Could switching to a shorter school week, though with longer school days, actually give students an academic advantage?
A recent study of rural Colorado elementary schools suggests that yes, it could.
The study looked at 15 schools that had switched to a four-day school week sometime between 2000 and 2010, and compared test results before and after the policy change. The authors also compared those schools to other similar schools that maintained the five-day week, controlling for variables such as poverty levels, population density, student-teacher ratio, and racial demographics. Based on data availability, they looked at math scores for 5th grade students and reading scores for 4th graders.
The results, published recently in the journal Education Finance and Policy, show that students were more likely to score proficient or advanced in math after changing to the four-day week.
“With the math test scores, our results were very robust and statistically significantly positive,” Mark Anderson, an assistant professor of economics at Montana State University and a co-author of the study, said in a phone interview.
Other Possible Benefits
In reading, improvement in test scores was also correlated to a shorter week, but the data weren’t always statistically significant. “That’s why we gave the conservative interpretation,” said Anderson. “We want to say it’s improving test scores, but [we know] it’s definitely not harming our reading test scores.”
While the study only looked at 4th and 5th graders, Anderson says he would expect the results to generalize for other elementary students around those grades.
The findings in both math and reading surprised Anderson. “Especially with these elementary kids, you’re giving them an extra day off but their attention span isn’t necessarily the greatest, and you’re asking them to stay in school another hour of the day,” he said. “My prior thought was you might even see the test scores go down.”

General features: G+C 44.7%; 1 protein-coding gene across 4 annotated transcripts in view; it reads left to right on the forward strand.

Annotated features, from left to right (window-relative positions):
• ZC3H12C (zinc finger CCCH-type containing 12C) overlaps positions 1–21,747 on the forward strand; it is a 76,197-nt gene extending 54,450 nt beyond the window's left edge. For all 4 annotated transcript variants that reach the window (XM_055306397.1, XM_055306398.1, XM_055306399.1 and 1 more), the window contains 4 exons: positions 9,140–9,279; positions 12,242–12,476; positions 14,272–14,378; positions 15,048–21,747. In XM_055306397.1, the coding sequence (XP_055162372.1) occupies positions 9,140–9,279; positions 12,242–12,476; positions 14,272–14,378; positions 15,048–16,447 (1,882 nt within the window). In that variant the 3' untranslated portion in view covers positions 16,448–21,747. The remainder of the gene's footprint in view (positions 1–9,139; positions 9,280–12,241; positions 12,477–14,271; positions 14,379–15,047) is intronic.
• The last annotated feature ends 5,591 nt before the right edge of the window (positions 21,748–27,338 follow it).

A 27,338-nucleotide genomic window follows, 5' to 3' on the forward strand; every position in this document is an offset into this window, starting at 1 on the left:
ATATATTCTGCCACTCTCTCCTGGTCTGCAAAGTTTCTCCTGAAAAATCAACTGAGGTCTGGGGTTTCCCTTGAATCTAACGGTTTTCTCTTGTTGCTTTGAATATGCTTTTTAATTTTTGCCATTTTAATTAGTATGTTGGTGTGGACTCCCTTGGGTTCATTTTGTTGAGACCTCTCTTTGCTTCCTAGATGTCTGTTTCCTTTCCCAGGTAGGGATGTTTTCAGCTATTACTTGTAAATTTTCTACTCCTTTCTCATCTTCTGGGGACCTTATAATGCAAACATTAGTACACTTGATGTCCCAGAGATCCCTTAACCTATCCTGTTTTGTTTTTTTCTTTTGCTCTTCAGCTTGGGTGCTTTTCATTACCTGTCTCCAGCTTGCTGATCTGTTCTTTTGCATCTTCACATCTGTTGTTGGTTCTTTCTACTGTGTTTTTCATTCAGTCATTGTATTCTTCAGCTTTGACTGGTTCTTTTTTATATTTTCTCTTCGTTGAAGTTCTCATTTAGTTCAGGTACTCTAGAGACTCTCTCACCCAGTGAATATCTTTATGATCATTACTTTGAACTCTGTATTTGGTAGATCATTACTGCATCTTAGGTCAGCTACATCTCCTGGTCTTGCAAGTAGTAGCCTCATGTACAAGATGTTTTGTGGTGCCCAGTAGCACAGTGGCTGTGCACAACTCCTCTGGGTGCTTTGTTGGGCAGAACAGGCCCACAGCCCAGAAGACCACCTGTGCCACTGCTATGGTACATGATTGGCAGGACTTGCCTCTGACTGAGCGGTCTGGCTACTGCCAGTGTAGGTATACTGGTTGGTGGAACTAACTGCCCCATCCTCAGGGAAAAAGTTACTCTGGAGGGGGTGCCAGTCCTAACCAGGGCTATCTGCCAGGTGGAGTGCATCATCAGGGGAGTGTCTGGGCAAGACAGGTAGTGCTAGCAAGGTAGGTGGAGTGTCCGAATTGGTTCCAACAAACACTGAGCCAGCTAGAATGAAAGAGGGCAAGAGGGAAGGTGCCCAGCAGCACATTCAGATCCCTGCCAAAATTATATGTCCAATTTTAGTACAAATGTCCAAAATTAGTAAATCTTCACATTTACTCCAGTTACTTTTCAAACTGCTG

The study also found some anecdotal evidence that moving to a four-day week may help attendance rates, too. But again, those results weren’t quite statistically significant.
About 3 percent of Colorado’s students currently attend a four-day school week. Most of those students live in rural and sparsely populated areas.
“You can imagine, especially in some small isolated rural town, on a day off you can schedule doctors’ appointments or dentist appointments that you previously missed school for because you had to travel,” said Anderson.
Figuring Out Why
The study did not, however, give much insight into why having a shorter week—which also means having longer individual school days—might be leading to an uptick in math scores and steady results (or better) in reading.
There are lots of possible explanations, said Anderson, such as more continuity in lesson plans, more preparation time for teachers, more time for students to do homework, etc.
“The only data we were able to look at that tried to pin down the mechanisms were instructional expenditures per student,” he said. Many district leaders claim that going to a shorter week allows them to save costs, which they then put toward instructional resources. But that doesn’t appear to be true. “If you go to a 4-day week, we found no evidence that instructional expenditures went up,” Anderson said.
That finding is consistent with another recent study on schools using the four-day school week in rural Idaho. As my colleague Jackie Mader reported, those districts experienced no cost savings, and some even saw costs rise.
Anderson said the gains in math achievement were “a very policy-relevant finding for school districts thinking of making this change” to the four-day week.
He added that he’d like to see further research on how the four-day week affects teacher turnover and teacher preparation time.
A school bus travels toward a rural school district in Hawaii. --Marco Garcia/AP for Education Week-File
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A version of this news article first appeared in the Curriculum Matters blog.